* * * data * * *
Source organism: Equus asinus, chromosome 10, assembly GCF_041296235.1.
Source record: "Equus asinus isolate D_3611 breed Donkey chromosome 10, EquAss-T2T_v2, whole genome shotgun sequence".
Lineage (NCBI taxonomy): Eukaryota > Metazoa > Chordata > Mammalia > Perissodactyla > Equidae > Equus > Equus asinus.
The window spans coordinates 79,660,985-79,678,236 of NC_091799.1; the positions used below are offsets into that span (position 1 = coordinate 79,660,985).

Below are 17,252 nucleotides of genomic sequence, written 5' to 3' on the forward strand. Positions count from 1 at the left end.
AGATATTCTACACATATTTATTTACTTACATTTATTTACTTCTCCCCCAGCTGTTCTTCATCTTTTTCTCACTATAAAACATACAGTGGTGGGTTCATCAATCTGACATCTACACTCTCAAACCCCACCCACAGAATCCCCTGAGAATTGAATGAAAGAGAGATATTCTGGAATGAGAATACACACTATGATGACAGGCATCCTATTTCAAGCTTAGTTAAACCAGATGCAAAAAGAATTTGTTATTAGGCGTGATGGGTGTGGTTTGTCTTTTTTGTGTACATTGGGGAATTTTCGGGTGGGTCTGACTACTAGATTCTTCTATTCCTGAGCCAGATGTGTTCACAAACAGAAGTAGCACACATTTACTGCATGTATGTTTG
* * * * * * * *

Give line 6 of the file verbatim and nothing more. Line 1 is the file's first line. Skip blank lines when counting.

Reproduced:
AGATATTCTACACATATTTATTTACTTACATTTATTTACTTCTCCCCCAGCTGTTCTTCATCTTTTTCTCACTATAAAACATACAGTGGTGGGTTCATCAATCTGACATCTACACTCTCAAACCCCACCCACAGAATCCCCTGAGAATTGAATGAAAGAGAGATATTCTGGAATGAGAATACACACTATGATGACAGGCATCCTATTTCAAGCTTAGTTAAACCAGATGCAAAAAGAATTTGTTATTAGGCGTGATGGGTGTGGTTTGTCTTTTTTGTGTACATTGGGGAATTTTCGGGTGGGTCTGACTACTAGATTCTTCTATTCCTGAGCCAGATGTGTTCACAAACAGAAGTAGCACACATTTACTGCATGTATGTTTG